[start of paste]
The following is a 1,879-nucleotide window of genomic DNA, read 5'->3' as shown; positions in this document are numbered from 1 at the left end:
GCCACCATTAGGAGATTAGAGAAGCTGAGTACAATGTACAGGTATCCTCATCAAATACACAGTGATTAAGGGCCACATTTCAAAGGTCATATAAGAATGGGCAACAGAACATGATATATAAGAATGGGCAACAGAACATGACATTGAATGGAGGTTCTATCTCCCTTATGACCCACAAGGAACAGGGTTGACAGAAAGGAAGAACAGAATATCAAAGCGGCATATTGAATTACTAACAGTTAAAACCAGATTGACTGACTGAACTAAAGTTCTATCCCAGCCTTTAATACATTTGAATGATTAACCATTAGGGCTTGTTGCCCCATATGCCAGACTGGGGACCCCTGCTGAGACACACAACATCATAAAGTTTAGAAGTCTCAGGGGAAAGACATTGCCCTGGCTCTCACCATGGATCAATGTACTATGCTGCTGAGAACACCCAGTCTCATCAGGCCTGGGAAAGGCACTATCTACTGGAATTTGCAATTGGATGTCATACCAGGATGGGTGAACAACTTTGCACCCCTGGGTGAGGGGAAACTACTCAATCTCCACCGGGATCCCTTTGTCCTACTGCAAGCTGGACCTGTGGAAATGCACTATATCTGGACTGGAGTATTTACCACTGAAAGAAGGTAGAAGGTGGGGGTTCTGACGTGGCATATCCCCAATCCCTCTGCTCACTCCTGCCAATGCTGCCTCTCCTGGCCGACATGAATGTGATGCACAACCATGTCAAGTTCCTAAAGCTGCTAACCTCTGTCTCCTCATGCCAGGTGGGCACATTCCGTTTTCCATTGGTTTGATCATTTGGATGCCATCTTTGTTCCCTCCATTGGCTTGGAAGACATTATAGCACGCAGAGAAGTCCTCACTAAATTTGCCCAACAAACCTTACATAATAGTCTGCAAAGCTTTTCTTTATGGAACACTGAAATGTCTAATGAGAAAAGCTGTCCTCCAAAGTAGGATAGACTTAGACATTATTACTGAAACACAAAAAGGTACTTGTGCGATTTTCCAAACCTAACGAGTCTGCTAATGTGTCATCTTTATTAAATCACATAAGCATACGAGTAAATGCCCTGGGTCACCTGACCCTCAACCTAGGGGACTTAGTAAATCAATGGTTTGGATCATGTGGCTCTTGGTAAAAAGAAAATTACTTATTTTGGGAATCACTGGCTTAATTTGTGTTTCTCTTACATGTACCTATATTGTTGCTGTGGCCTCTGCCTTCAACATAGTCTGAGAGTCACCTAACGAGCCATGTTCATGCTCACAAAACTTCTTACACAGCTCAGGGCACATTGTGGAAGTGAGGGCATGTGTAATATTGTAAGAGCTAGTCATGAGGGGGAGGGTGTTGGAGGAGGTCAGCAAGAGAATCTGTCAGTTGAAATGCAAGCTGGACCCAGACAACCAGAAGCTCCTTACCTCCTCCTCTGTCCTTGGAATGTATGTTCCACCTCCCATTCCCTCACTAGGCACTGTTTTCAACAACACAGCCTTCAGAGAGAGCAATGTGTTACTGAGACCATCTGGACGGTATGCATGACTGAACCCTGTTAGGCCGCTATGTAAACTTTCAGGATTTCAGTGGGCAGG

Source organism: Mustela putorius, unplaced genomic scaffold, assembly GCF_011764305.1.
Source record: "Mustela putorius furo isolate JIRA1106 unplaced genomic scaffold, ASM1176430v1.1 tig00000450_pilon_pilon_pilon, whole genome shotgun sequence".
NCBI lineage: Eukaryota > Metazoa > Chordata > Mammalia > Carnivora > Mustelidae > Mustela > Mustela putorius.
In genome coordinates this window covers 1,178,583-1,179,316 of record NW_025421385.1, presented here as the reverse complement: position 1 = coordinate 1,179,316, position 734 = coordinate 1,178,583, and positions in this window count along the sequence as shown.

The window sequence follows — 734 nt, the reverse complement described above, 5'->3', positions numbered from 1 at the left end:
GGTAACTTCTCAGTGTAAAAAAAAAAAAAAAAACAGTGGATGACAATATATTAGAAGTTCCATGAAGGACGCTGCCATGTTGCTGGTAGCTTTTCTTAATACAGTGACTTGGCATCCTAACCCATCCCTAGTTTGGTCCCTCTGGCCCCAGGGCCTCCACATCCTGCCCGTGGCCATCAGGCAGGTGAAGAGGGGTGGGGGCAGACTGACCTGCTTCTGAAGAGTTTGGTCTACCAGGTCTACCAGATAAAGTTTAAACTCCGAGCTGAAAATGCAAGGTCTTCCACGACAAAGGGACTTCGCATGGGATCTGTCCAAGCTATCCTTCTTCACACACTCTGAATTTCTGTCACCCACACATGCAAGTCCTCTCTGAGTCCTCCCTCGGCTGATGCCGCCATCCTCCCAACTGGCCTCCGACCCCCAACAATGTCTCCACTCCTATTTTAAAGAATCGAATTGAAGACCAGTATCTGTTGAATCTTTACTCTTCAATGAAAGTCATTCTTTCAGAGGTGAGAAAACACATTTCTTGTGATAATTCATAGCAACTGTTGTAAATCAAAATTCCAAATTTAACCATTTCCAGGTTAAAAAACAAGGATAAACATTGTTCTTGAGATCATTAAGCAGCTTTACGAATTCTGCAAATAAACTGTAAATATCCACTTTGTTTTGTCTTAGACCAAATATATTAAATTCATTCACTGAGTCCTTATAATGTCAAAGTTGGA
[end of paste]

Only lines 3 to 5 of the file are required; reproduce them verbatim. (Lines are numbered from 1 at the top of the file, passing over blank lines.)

Source organism: Mustela putorius, unplaced genomic scaffold, assembly GCF_011764305.1.
Source record: "Mustela putorius furo isolate JIRA1106 unplaced genomic scaffold, ASM1176430v1.1 tig00000450_pilon_pilon_pilon, whole genome shotgun sequence".
NCBI lineage: Eukaryota > Metazoa > Chordata > Mammalia > Carnivora > Mustelidae > Mustela > Mustela putorius.